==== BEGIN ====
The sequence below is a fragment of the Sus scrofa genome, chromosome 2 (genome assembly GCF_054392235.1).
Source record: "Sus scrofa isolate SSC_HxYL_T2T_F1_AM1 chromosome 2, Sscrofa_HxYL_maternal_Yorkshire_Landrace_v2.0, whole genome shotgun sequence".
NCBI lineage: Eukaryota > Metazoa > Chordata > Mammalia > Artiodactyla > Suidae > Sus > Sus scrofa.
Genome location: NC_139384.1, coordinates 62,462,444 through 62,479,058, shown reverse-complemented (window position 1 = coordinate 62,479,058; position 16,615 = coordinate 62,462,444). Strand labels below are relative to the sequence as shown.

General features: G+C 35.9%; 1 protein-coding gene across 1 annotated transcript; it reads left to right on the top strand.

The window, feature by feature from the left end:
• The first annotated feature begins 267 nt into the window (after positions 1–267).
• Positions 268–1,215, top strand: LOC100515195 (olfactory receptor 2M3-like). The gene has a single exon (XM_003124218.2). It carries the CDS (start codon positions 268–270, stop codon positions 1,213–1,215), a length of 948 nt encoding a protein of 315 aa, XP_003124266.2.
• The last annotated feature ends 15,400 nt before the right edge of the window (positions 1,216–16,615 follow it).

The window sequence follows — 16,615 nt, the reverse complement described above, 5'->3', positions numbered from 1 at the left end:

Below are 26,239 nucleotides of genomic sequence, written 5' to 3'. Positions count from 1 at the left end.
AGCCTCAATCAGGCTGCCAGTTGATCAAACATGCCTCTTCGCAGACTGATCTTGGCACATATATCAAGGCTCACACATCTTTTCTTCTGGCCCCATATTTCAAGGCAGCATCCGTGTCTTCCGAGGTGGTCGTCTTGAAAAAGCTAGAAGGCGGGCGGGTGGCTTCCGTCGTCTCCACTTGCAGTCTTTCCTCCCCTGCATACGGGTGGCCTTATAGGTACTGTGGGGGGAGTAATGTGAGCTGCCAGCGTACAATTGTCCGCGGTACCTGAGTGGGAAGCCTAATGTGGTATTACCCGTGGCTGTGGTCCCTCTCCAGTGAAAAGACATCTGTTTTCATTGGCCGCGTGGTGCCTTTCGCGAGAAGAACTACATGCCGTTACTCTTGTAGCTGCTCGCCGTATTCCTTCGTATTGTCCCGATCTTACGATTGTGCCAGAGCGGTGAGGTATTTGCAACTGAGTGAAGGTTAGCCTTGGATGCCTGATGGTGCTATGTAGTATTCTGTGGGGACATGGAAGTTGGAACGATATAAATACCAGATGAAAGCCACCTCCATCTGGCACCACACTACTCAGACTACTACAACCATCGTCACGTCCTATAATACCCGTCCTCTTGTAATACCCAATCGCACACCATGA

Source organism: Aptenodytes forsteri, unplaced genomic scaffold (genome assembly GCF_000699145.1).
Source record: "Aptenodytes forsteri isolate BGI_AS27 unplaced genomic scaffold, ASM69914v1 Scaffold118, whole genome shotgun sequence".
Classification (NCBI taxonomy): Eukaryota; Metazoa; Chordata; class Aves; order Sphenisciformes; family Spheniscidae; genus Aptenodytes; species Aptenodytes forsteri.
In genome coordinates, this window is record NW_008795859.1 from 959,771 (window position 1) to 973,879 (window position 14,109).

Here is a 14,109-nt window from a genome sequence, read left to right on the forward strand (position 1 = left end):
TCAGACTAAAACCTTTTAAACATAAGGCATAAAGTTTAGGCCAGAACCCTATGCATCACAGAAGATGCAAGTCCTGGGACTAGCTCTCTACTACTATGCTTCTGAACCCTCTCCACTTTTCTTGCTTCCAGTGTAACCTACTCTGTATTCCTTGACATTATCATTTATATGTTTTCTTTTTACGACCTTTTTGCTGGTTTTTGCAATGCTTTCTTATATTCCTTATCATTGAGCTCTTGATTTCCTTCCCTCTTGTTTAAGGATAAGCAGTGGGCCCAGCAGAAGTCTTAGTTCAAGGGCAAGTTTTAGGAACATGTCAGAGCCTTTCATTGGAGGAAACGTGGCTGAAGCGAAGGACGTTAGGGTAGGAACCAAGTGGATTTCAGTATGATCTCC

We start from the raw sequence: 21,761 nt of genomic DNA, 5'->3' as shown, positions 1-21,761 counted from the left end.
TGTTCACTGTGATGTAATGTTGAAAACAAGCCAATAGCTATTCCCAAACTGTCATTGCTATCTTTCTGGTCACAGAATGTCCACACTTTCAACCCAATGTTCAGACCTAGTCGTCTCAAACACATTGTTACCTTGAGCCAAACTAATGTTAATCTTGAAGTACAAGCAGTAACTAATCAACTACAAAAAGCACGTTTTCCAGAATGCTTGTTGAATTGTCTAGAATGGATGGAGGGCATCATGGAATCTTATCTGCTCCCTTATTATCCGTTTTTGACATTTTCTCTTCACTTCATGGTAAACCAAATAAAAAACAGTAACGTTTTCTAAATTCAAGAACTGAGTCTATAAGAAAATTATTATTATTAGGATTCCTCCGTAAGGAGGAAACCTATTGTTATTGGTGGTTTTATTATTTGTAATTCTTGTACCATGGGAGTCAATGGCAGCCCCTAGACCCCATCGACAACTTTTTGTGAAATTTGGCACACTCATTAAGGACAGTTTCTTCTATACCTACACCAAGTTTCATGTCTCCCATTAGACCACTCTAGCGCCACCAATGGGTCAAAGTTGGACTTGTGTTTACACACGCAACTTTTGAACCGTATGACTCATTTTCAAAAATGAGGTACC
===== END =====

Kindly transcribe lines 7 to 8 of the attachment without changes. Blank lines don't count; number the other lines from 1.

• The first annotated feature begins 267 nt into the window (after positions 1–267).
• Positions 268–1,215, top strand: LOC100515195 (olfactory receptor 2M3-like). The gene has a single exon (XM_003124218.2). It carries the CDS (start codon positions 268–270, stop codon positions 1,213–1,215), a length of 948 nt encoding a protein of 315 aa, XP_003124266.2.